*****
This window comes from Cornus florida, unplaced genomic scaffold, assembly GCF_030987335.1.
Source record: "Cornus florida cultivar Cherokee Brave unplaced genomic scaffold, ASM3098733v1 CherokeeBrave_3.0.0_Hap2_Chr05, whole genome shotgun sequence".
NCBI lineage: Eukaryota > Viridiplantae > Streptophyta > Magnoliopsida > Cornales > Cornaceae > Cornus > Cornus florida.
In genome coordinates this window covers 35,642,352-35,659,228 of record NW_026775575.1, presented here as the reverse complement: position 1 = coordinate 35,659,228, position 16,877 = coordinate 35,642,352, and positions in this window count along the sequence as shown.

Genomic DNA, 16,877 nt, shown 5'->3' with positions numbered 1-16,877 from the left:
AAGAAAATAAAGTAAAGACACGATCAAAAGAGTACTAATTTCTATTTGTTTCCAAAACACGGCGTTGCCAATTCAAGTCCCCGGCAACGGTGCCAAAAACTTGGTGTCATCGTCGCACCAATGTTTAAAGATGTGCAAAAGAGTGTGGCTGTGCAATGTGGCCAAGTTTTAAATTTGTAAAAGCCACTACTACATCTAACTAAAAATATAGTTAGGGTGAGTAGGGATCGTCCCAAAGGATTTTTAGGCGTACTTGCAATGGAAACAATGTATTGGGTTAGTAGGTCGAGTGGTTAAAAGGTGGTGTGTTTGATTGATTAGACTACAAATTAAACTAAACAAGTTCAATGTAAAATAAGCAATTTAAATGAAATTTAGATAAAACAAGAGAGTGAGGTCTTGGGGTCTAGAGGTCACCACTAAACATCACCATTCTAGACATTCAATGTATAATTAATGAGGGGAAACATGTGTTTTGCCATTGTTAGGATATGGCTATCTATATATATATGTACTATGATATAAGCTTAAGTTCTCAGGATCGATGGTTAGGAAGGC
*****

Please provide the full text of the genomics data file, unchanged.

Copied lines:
This window comes from Cornus florida, unplaced genomic scaffold, assembly GCF_030987335.1.
Source record: "Cornus florida cultivar Cherokee Brave unplaced genomic scaffold, ASM3098733v1 CherokeeBrave_3.0.0_Hap2_Chr05, whole genome shotgun sequence".
NCBI lineage: Eukaryota > Viridiplantae > Streptophyta > Magnoliopsida > Cornales > Cornaceae > Cornus > Cornus florida.
In genome coordinates this window covers 35,642,352-35,659,228 of record NW_026775575.1, presented here as the reverse complement: position 1 = coordinate 35,659,228, position 16,877 = coordinate 35,642,352, and positions in this window count along the sequence as shown.

Genomic DNA, 16,877 nt, shown 5'->3' with positions numbered 1-16,877 from the left:
AAGAAAATAAAGTAAAGACACGATCAAAAGAGTACTAATTTCTATTTGTTTCCAAAACACGGCGTTGCCAATTCAAGTCCCCGGCAACGGTGCCAAAAACTTGGTGTCATCGTCGCACCAATGTTTAAAGATGTGCAAAAGAGTGTGGCTGTGCAATGTGGCCAAGTTTTAAATTTGTAAAAGCCACTACTACATCTAACTAAAAATATAGTTAGGGTGAGTAGGGATCGTCCCAAAGGATTTTTAGGCGTACTTGCAATGGAAACAATGTATTGGGTTAGTAGGTCGAGTGGTTAAAAGGTGGTGTGTTTGATTGATTAGACTACAAATTAAACTAAACAAGTTCAATGTAAAATAAGCAATTTAAATGAAATTTAGATAAAACAAGAGAGTGAGGTCTTGGGGTCTAGAGGTCACCACTAAACATCACCATTCTAGACATTCAATGTATAATTAATGAGGGGAAACATGTGTTTTGCCATTGTTAGGATATGGCTATCTATATATATATGTACTATGATATAAGCTTAAGTTCTCAGGATCGATGGTTAGGAAGGC